BY Ian DanzigPublished Jan 13, 2009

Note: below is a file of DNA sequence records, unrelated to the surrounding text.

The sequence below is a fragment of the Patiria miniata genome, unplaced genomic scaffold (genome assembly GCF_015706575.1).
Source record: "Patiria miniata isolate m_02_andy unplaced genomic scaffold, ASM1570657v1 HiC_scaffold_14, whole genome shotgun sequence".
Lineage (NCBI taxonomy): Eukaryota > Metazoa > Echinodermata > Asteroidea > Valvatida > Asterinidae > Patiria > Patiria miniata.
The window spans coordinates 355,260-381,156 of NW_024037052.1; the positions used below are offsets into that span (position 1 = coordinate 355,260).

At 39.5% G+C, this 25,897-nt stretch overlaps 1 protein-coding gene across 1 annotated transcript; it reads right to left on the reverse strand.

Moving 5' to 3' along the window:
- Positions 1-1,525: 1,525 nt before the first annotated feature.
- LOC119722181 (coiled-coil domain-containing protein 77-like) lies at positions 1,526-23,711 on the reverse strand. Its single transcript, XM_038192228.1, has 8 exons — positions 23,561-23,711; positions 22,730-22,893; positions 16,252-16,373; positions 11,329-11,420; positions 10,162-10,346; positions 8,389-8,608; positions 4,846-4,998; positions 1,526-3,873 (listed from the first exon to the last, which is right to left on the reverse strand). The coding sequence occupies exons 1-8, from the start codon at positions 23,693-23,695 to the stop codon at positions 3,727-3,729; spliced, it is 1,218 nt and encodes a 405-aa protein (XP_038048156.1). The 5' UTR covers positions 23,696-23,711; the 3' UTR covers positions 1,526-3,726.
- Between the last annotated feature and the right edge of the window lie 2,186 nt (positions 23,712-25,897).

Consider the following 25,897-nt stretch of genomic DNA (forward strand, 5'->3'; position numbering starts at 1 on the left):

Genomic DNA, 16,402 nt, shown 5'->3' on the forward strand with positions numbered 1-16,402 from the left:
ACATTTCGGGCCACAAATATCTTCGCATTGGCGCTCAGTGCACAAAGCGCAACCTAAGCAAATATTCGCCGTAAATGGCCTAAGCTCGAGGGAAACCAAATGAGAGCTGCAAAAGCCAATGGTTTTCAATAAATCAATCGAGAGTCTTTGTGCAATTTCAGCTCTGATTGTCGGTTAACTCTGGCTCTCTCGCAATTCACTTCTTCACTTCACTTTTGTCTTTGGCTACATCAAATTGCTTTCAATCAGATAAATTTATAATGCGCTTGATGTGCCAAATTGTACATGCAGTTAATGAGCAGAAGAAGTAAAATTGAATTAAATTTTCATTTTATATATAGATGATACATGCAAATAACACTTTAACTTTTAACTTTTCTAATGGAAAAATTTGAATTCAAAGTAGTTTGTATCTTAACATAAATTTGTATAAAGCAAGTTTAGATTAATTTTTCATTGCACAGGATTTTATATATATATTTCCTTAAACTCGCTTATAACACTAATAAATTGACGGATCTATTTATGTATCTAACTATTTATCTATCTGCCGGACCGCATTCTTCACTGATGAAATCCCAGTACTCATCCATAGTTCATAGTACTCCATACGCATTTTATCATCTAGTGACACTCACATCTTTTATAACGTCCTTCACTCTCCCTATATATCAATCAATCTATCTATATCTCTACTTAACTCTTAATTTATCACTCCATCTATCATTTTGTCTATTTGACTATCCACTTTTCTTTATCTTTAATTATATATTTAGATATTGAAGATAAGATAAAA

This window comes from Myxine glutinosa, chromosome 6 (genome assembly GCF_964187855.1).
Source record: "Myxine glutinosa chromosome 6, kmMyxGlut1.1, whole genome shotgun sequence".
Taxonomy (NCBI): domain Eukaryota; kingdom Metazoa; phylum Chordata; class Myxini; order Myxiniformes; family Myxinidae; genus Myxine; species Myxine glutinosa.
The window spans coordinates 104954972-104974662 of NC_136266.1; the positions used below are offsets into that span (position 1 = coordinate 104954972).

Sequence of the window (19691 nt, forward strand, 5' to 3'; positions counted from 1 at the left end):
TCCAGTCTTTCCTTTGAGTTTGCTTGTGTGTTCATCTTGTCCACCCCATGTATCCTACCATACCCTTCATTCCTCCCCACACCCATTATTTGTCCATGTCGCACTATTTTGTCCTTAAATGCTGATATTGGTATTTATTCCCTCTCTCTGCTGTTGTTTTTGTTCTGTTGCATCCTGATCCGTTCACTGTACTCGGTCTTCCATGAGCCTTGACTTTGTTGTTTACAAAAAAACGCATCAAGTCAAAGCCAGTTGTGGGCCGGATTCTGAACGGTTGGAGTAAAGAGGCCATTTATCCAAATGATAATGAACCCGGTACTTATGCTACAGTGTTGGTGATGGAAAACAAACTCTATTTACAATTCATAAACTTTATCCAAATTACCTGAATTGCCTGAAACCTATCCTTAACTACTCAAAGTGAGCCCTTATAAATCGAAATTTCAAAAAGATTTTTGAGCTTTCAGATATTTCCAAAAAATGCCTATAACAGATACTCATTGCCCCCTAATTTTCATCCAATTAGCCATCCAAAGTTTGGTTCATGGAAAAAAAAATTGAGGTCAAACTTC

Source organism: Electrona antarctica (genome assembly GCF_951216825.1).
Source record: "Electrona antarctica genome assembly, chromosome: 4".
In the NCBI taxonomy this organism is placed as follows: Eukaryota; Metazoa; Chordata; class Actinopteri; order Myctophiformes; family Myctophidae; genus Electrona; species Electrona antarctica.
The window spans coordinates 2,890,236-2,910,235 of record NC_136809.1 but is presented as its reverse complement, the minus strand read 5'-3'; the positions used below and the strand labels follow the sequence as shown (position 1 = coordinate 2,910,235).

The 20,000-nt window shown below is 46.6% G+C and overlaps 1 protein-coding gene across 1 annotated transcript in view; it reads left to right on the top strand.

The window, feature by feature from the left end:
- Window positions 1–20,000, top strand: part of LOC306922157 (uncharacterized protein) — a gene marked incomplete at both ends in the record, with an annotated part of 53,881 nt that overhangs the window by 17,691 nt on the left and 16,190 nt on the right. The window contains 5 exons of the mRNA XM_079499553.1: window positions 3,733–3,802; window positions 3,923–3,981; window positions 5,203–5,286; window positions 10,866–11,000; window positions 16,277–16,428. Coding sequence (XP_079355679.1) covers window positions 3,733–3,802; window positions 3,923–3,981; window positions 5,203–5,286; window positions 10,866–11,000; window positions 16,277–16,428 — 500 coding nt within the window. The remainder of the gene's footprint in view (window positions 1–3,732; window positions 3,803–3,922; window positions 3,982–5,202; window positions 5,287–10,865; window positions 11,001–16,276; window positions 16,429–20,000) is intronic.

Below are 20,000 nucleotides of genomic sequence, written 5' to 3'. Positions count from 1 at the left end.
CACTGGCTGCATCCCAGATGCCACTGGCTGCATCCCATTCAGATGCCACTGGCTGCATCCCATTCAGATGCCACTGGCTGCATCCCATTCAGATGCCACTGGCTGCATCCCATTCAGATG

As a fan of Peter Gabriel-era Genesis (he left the group in 1975), defending my fascination with the band has always clashed with the following 20 years of Genesis that was fronted by their drummer, Phil Collins. Although there were certainly transition albums (Wind and Wuthering, Trick of the Tale), to my ear, these were two completely different bands. That's why my one criticism to level against this ultimate collection for the early Genesis fan has to do with a logo. The box that houses this seven-CD, six-DVD collection, and captures the band up to 1975, uses a logo the band introduced in the '90s! WTF? Digging into the great depths of video commentary included here from the band members sheds some much-needed light. We learn that the only two consistent members of the band - keyboardist Tony Banks and guitarist Mike Rutherford - seem to be somewhat embarrassed by their most consistently revered early material (especially Rutherford). The recent interview footage compiled specifically for this collection, discussing each of the five studio albums contained here (Trespass, Nursery Cryme, Foxtrot, Selling England by the Pound, The Lamb Lies Down on Broadway) displays a refreshingly honest rift between the long-term band members (Banks and Rutherford), who transitioned the band into a top-40 stadium outfit in the '80s, and the members who quit in the '70s, like singer Peter Gabriel and guitarist Steve Hackett. That would explain why a logo from the 1991 pop group finds its home on the casing of these early '70s tracks representing a very epic and grandiose British progressive rock band that had a strong taste for fantasy and the surreal. For the very first time, five of the band's first six albums are provided here in a new 5.1 Surround Sound Mix. (It should be noted that the band's very first pre-prog album, From Genesis To Revelation, is not included.) The extra material makes this collection spectacular. A sixth CD is added, bringing together rare and B-side tracks that reflect on their late '60s demos and BBC recordings. A very recently uncovered 1969 suite of four tracks, intended as a soundtrack for a BBC documentary that never saw fruition, is rare indeed. This "Jackson Suite" gives early glimpses at song ideas that turned up as late as The Lamb, six years later. In addition to the aforementioned interviews with individual members going into exhaustive detail on each track, there's a 48-page book full of great commentary, graphics and photography. Yet, the most exciting inclusion is the first official DVD release of Gabriel-era TV appearances and of the band's legendary concert performances. The costumed, story-telling front-man, Gabriel turned the band's musically complex and passionate compositions into true performance art, verging on theatre. Their 1973 tour, featuring a full rendition of their genre defining track "Supper's Ready," finds the band at their peak. One can only guess why it took so long for this in-demand footage to find proper release. Reading between the contained interview quotes, I'll venture to guess that 35 years later, some members are still concerned about Gabriel's showmanship hijacking their band's name. Thankfully, this complete document of the band's early '70s work is now irrevocably part of their "official" history.

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